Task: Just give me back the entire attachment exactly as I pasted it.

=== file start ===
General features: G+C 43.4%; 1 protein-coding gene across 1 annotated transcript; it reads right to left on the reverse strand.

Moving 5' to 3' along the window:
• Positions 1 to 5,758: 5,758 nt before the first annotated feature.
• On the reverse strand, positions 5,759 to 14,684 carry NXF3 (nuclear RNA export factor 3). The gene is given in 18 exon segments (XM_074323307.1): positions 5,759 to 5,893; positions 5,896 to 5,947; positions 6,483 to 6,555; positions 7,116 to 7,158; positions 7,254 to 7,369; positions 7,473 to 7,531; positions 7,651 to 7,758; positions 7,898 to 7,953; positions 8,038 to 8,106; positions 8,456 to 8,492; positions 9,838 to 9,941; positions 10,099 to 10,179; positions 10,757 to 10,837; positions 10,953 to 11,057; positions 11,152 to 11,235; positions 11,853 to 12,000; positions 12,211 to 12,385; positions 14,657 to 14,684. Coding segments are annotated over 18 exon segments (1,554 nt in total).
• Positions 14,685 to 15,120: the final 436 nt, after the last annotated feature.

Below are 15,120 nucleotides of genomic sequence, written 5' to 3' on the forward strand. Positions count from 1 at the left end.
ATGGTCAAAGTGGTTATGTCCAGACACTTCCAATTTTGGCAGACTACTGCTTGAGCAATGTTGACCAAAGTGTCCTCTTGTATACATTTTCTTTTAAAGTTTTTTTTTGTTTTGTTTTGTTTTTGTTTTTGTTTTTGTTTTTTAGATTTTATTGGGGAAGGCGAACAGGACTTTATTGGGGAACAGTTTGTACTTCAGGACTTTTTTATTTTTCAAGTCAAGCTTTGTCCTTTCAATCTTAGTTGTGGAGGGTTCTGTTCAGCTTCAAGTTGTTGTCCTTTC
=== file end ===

General features: G+C 43.4%; 1 protein-coding gene across 1 annotated transcript; it reads right to left on the reverse strand.

Moving 5' to 3' along the window:
• Positions 1 to 5,758: 5,758 nt before the first annotated feature.
• On the reverse strand, positions 5,759 to 14,684 carry NXF3 (nuclear RNA export factor 3). The gene is given in 18 exon segments (XM_074323307.1): positions 5,759 to 5,893; positions 5,896 to 5,947; positions 6,483 to 6,555; positions 7,116 to 7,158; positions 7,254 to 7,369; positions 7,473 to 7,531; positions 7,651 to 7,758; positions 7,898 to 7,953; positions 8,038 to 8,106; positions 8,456 to 8,492; positions 9,838 to 9,941; positions 10,099 to 10,179; positions 10,757 to 10,837; positions 10,953 to 11,057; positions 11,152 to 11,235; positions 11,853 to 12,000; positions 12,211 to 12,385; positions 14,657 to 14,684. Coding segments are annotated over 18 exon segments (1,554 nt in total).
• Positions 14,685 to 15,120: the final 436 nt, after the last annotated feature.

Below are 15,120 nucleotides of genomic sequence, written 5' to 3' on the forward strand. Positions count from 1 at the left end.
ATGGTCAAAGTGGTTATGTCCAGACACTTCCAATTTTGGCAGACTACTGCTTGAGCAATGTTGACCAAAGTGTCCTCTTGTATACATTTTCTTTTAAAGTTTTTTTTTGTTTTGTTTTGTTTTTGTTTTTGTTTTTGTTTTTTAGATTTTATTGGGGAAGGCGAACAGGACTTTATTGGGGAACAGTTTGTACTTCAGGACTTTTTTATTTTTCAAGTCAAGCTTTGTCCTTTCAATCTTAGTTGTGGAGGGTTCTGTTCAGCTTCAAGTTGTTGTCCTTTC